Compute the value of support contributed by your parent or guardian in 2016. Compute the value of support contributed by you and your parents or guardians and others (include support provided by the USAF).
Compare your parents’ or guardians’ share of the total with that provided by you, the Air Force, or others. If your parents’ or guardians’ share is more than 50 percent of your total support, they meet the support test and can take the dependency exemption. In determining how much your parents or guardians contributed to your support, a parent or guardian may include the cost of clothing, medical and dental care, education, medical insurance premiums, transportation, entertainment, Christmas presents, etc., for you. If you lived at home during the first six months of 2016, a proportionate amount of the family food bill and utilities, fair rental value of lodging furnished, etc., may also be included. Educational expenses might include cost of tuition, books, board, and lodging, school supplies, and transportation to and from school if you attended college, preparatory school, or high school prior to entering the Academy.
In computing the value of support furnished you from sources other than a parent or guardian, both taxed and untaxed amounts must be included. Your taxable pay must, of course, be included. In addition, the fair value of the food, lodging, medical care, education, and other services furnished you by the Air Force must also be included even though their value is not taxed as income to you.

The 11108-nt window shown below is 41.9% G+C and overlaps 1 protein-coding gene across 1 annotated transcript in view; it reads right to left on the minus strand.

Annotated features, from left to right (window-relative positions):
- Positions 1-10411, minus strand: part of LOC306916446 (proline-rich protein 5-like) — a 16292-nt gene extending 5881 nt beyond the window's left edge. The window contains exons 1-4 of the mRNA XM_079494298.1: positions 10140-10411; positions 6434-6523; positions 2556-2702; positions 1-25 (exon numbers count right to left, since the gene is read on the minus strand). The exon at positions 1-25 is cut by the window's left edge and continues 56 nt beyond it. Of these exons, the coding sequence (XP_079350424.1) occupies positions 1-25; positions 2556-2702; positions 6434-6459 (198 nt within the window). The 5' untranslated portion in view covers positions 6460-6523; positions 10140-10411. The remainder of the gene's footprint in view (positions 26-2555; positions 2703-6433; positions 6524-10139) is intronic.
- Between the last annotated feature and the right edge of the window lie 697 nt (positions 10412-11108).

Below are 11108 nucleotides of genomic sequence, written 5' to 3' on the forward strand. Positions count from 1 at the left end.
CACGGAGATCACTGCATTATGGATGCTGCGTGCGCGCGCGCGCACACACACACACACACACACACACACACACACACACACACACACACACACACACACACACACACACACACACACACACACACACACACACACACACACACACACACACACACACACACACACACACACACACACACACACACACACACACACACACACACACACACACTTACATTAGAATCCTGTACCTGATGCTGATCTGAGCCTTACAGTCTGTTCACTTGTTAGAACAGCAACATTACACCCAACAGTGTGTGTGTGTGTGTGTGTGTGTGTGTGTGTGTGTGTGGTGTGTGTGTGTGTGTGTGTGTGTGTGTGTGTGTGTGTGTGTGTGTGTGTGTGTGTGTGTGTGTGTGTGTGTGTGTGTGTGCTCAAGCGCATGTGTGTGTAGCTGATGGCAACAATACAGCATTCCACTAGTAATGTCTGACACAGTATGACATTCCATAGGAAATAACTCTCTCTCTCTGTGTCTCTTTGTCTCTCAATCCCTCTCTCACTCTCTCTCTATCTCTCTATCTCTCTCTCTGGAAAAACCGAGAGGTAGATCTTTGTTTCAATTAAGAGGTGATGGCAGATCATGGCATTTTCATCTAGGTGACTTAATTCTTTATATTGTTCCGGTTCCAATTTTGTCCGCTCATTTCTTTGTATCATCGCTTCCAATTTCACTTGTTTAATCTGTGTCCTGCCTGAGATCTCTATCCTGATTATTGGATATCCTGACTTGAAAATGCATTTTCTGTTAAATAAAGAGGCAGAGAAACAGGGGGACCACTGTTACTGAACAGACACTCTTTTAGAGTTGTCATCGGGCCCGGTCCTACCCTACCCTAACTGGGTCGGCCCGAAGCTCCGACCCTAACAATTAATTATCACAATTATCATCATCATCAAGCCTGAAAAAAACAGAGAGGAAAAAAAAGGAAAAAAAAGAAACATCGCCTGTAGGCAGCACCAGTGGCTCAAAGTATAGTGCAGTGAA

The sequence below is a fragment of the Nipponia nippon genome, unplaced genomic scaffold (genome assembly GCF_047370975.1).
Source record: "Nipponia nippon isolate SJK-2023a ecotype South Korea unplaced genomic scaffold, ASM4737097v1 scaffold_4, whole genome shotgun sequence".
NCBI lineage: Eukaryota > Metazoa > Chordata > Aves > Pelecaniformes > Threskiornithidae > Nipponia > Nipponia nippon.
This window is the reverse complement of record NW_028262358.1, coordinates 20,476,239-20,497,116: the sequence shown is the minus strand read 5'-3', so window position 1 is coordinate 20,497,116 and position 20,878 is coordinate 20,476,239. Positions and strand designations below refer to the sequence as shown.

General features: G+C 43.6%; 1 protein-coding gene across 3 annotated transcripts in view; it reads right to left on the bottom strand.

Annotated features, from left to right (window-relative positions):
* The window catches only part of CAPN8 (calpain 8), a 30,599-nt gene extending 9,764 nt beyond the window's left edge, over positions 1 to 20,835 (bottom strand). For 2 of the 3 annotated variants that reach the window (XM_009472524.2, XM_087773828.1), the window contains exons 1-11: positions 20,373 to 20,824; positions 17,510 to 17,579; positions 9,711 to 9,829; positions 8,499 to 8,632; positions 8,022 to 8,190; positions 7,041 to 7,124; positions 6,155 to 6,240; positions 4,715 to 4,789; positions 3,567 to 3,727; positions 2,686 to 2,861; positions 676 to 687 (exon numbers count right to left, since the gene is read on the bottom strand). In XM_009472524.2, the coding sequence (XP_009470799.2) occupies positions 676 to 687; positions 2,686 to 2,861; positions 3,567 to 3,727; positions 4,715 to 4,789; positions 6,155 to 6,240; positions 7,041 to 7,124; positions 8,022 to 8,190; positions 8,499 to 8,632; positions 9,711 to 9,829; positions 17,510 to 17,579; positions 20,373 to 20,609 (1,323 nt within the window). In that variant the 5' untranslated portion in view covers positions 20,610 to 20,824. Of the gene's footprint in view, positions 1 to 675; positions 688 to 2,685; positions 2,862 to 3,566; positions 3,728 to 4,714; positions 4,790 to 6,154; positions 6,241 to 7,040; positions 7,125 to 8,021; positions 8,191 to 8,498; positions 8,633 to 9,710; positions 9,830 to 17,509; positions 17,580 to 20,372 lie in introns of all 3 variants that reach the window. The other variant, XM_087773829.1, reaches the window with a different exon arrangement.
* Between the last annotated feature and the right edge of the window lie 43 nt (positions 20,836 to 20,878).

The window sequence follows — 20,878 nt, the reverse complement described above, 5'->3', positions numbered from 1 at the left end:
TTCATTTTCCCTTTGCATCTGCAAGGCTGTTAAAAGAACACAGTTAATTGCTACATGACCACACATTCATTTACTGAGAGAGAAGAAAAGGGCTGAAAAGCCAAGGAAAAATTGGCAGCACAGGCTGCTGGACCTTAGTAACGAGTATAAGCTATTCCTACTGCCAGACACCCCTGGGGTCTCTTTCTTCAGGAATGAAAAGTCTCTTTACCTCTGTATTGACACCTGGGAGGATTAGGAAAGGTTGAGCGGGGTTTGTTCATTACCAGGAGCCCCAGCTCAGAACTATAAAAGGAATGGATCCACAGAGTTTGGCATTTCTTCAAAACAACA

The Internal Revenue Service has ruled that an appointment to the Air Force Academy is not a scholarship. Thus, the cadet must include value of the education as support from sources other than the parents or guardians.
The amount of support contributed by the cadet for one semester of education, food, lodging, cadet pay, etc., is $32,385. Compare this figure to the amount of support provided by the parents. If the parents’ figure is higher, then the parents can claim the cadet as a dependent on their income tax return and the cadet cannot claim a personal exemption. If the $32,385 figure is larger than the amount provided by the parents, then the cadet will claim a personal exemption on his or her income tax return, and the parents cannot claim the cadet as a dependent on their income tax return.
Social Security Benefits
Academy cadets are excluded from receiving Social Security benefits. Current Social Security regulations state, “Cadets and Midshipmen of the service academies are in the same situation as military personnel attending schools operated by the Armed Forces such as officer candidate schools, electronic schools, etc. They are considered to be on active duty in the armed forces while they are attending the academies and are, therefore, employees of the United States. They are entitled to basic pay at a monthly rate specified by law and are required to complete the courses of instruction at the Academies.” If a cadet is a recipient of Social Security Benefits, the cadet must notify your local Social Security Office that they have accepted appointment to the USAFA and will be entering.
Serviceman’s Group Life Insurance (SGLI)
Cadets are automatically enrolled in SGLI for $400,000. If your cadet wishes to lower his or her coverage, they need to stop by Cadet Personnel in Vandenberg Hall, Suite 3C24 (above the “C” store).